Nevirapine may also cause severe or life-threatening skin reactions. Stop taking nevirapine and get emergency medical help if you have: a fever, sore throat, swelling in your face or tongue, burning in your eyes, skin pain, and a red or purple skin rash that spreads and causes blistering and peeling. This type of reaction is a medical emergency.
Nevirapine may increase your risk of certain infections or autoimmune disorders by changing the way your immune system works. Symptoms may occur weeks or months after you start treatment with nevirapine. Tell your doctor if you have:
- signs of a new infection–fever, night sweats, swollen glands, mouth sores, diarrhea, stomach pain, weight loss;
- chest pain (especially when you breathe), dry cough, wheezing, feeling short of breath;
- cold sores, sores on your genital or anal area;
- rapid heart rate, feeling anxious or irritable, weakness or prickly feeling, problems with balance or eye movement;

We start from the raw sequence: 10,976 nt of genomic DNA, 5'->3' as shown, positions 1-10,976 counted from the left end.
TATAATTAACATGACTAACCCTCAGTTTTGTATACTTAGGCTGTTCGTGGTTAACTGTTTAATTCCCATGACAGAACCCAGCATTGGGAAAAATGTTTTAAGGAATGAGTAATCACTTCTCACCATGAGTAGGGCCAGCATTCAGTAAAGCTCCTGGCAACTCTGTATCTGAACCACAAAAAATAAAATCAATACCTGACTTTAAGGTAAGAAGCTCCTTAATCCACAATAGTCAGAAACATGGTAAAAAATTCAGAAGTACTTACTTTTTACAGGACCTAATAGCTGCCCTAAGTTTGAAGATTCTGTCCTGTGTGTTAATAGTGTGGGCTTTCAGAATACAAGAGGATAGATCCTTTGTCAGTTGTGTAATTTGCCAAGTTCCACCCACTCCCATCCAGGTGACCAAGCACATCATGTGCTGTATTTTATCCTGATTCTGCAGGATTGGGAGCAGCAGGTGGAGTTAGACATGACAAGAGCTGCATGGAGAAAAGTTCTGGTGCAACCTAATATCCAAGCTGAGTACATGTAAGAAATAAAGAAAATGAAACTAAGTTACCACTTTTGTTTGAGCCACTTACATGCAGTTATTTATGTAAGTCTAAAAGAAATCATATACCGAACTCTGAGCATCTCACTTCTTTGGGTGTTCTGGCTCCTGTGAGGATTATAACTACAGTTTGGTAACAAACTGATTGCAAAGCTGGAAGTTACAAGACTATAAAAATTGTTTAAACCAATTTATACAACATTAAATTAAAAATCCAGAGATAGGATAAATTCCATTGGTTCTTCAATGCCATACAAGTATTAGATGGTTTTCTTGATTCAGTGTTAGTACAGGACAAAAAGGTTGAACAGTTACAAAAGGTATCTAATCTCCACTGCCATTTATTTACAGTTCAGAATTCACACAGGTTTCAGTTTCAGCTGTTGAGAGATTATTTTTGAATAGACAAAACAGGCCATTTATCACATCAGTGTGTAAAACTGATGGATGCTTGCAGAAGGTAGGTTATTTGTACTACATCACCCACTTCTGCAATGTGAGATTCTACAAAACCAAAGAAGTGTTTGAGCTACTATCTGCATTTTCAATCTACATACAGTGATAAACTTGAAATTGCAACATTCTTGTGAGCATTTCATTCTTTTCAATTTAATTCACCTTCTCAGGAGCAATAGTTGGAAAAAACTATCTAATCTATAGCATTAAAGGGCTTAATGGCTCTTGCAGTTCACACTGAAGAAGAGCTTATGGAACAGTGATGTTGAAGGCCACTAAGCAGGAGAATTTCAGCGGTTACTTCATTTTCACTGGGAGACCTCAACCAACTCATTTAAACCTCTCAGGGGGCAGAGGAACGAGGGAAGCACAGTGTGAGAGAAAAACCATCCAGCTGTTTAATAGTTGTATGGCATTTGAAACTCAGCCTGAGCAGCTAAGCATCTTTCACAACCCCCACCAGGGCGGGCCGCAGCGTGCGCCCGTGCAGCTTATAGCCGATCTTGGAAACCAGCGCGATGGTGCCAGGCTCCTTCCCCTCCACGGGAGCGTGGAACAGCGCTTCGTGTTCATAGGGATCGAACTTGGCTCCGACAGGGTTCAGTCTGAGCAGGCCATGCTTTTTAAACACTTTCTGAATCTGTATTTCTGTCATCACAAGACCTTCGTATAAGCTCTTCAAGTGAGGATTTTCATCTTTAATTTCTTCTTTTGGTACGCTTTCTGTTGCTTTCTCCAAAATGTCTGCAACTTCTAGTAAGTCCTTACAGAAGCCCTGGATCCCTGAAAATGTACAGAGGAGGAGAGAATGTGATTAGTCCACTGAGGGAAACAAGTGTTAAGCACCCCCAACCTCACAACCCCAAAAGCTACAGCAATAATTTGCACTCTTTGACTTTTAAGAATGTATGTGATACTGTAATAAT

- trouble speaking or swallowing, severe lower back pain, loss of bladder or bowel control; or
- swelling in your neck or throat (enlarged thyroid), menstrual changes, impotence, loss of interest in sex.
Common side effects may include:
- skin rash; or
- changes in the shape or location of body fat (especially in your arms, legs, face, neck, breasts, and waist).
What other drugs will affect nevirapine?
Many drugs can interact with nevirapine, or make it less effective. Not all possible interactions are listed here. Tell your doctor about all your current medicines and any you start or stop using, especially:
- antiviral medication to treat hepatitis C;
- an antibiotic or antifungal medicine;
- birth control pills or hormone replacement therapy;
- a blood thinner (warfarin and others);
- ergot medicine (dihydroergotamine, ergonovine, and others);
- heart or blood pressure medication;
- medicine to prevent organ transplant rejection; or
- seizure medication.
This list is not complete and many other drugs can interact with nevirapine. This includes prescription and over-the-counter medicines, vitamins, and herbal products. Give a list of all your medicines to any healthcare provider who treats you.